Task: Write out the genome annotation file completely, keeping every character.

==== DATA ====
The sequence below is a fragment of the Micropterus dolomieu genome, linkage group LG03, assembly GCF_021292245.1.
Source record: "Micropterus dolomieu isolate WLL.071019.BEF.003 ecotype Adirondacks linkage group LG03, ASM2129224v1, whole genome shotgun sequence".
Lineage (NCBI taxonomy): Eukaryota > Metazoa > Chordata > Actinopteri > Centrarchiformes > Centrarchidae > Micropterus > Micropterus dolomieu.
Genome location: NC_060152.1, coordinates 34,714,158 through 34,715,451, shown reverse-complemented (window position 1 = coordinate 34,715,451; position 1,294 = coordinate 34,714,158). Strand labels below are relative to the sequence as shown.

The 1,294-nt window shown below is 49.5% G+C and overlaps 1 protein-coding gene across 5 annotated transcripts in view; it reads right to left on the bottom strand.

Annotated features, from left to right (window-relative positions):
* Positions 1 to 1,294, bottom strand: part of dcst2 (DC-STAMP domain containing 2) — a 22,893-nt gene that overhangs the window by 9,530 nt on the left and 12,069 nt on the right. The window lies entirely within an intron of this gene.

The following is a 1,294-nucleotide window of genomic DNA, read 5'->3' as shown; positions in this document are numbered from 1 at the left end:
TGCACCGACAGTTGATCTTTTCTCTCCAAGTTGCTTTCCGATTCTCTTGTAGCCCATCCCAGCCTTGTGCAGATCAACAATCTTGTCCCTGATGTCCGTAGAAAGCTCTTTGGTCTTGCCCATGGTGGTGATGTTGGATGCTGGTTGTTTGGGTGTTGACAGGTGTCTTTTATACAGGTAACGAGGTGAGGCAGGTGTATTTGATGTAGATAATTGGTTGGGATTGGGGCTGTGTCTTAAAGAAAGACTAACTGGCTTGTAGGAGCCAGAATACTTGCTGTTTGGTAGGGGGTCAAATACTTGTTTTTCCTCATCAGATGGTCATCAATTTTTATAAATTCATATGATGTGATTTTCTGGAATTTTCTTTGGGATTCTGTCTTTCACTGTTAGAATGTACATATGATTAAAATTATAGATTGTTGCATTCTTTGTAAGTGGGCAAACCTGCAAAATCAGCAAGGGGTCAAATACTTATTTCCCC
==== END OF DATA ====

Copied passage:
The sequence below is a fragment of the Micropterus dolomieu genome, linkage group LG03, assembly GCF_021292245.1.
Source record: "Micropterus dolomieu isolate WLL.071019.BEF.003 ecotype Adirondacks linkage group LG03, ASM2129224v1, whole genome shotgun sequence".
Lineage (NCBI taxonomy): Eukaryota > Metazoa > Chordata > Actinopteri > Centrarchiformes > Centrarchidae > Micropterus > Micropterus dolomieu.
Genome location: NC_060152.1, coordinates 34,714,158 through 34,715,451, shown reverse-complemented (window position 1 = coordinate 34,715,451; position 1,294 = coordinate 34,714,158). Strand labels below are relative to the sequence as shown.

The 1,294-nt window shown below is 49.5% G+C and overlaps 1 protein-coding gene across 5 annotated transcripts in view; it reads right to left on the bottom strand.

Annotated features, from left to right (window-relative positions):
* Positions 1 to 1,294, bottom strand: part of dcst2 (DC-STAMP domain containing 2) — a 22,893-nt gene that overhangs the window by 9,530 nt on the left and 12,069 nt on the right. The window lies entirely within an intron of this gene.

The following is a 1,294-nucleotide window of genomic DNA, read 5'->3' as shown; positions in this document are numbered from 1 at the left end:
TGCACCGACAGTTGATCTTTTCTCTCCAAGTTGCTTTCCGATTCTCTTGTAGCCCATCCCAGCCTTGTGCAGATCAACAATCTTGTCCCTGATGTCCGTAGAAAGCTCTTTGGTCTTGCCCATGGTGGTGATGTTGGATGCTGGTTGTTTGGGTGTTGACAGGTGTCTTTTATACAGGTAACGAGGTGAGGCAGGTGTATTTGATGTAGATAATTGGTTGGGATTGGGGCTGTGTCTTAAAGAAAGACTAACTGGCTTGTAGGAGCCAGAATACTTGCTGTTTGGTAGGGGGTCAAATACTTGTTTTTCCTCATCAGATGGTCATCAATTTTTATAAATTCATATGATGTGATTTTCTGGAATTTTCTTTGGGATTCTGTCTTTCACTGTTAGAATGTACATATGATTAAAATTATAGATTGTTGCATTCTTTGTAAGTGGGCAAACCTGCAAAATCAGCAAGGGGTCAAATACTTATTTCCCC